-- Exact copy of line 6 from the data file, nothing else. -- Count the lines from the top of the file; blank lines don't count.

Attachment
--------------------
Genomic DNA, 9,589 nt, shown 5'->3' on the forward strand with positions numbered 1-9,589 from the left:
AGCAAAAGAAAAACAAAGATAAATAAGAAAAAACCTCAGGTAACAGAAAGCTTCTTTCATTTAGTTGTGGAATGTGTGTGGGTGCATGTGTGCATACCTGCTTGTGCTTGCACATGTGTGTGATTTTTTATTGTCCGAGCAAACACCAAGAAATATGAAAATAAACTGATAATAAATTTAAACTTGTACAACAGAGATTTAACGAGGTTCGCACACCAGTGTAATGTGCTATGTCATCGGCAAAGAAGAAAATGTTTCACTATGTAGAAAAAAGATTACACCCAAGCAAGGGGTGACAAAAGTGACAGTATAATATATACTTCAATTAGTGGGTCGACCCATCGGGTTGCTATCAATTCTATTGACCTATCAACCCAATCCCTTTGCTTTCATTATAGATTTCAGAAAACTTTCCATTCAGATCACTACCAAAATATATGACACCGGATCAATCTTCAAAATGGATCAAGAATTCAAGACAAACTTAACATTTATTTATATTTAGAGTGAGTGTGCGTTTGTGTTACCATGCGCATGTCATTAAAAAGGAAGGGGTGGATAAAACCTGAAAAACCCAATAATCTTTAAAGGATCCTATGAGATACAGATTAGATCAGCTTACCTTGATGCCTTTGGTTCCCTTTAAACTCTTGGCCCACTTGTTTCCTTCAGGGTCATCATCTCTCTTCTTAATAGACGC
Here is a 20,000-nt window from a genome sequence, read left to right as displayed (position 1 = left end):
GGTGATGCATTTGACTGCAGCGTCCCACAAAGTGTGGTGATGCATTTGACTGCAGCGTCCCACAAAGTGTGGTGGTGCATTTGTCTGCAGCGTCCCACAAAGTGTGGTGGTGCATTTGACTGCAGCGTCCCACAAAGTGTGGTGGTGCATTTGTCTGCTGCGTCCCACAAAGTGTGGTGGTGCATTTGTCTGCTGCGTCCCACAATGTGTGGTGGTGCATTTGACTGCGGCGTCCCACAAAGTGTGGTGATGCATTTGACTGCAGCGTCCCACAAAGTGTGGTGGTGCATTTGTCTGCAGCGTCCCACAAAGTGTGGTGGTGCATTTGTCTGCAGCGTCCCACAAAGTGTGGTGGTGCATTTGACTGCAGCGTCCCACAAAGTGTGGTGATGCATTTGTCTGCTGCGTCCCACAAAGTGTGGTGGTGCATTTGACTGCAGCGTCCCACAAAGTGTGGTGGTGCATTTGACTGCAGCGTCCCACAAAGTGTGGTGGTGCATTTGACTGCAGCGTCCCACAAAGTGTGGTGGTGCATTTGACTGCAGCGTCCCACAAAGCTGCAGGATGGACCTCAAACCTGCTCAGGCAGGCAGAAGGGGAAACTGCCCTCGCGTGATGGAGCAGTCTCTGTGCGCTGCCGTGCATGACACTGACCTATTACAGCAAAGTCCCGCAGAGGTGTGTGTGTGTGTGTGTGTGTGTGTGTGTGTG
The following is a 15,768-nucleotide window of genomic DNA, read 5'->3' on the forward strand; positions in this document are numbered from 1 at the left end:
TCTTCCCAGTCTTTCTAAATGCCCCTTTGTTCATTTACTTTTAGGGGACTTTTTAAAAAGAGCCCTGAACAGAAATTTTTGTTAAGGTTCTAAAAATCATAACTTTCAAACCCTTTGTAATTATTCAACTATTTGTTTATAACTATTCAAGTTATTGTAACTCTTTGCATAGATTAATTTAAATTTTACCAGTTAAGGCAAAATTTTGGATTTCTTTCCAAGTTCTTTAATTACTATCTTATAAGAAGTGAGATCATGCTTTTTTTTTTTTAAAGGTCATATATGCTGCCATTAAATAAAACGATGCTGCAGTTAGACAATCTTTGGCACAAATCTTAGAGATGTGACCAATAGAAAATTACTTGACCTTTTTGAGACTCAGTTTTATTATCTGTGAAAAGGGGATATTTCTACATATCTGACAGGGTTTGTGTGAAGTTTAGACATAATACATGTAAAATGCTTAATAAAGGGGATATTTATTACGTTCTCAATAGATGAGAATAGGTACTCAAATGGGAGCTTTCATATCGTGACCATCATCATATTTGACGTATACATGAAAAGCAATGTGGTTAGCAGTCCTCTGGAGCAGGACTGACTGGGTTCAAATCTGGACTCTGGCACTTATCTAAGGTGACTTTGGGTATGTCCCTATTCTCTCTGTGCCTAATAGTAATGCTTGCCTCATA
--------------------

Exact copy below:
TCTTCCCAGTCTTTCTAAATGCCCCTTTGTTCATTTACTTTTAGGGGACTTTTTAAAAAGAGCCCTGAACAGAAATTTTTGTTAAGGTTCTAAAAATCATAACTTTCAAACCCTTTGTAATTATTCAACTATTTGTTTATAACTATTCAAGTTATTGTAACTCTTTGCATAGATTAATTTAAATTTTACCAGTTAAGGCAAAATTTTGGATTTCTTTCCAAGTTCTTTAATTACTATCTTATAAGAAGTGAGATCATGCTTTTTTTTTTTTAAAGGTCATATATGCTGCCATTAAATAAAACGATGCTGCAGTTAGACAATCTTTGGCACAAATCTTAGAGATGTGACCAATAGAAAATTACTTGACCTTTTTGAGACTCAGTTTTATTATCTGTGAAAAGGGGATATTTCTACATATCTGACAGGGTTTGTGTGAAGTTTAGACATAATACATGTAAAATGCTTAATAAAGGGGATATTTATTACGTTCTCAATAGATGAGAATAGGTACTCAAATGGGAGCTTTCATATCGTGACCATCATCATATTTGACGTATACATGAAAAGCAATGTGGTTAGCAGTCCTCTGGAGCAGGACTGACTGGGTTCAAATCTGGACTCTGGCACTTATCTAAGGTGACTTTGGGTATGTCCCTATTCTCTCTGTGCCTAATAGTAATGCTTGCCTCATA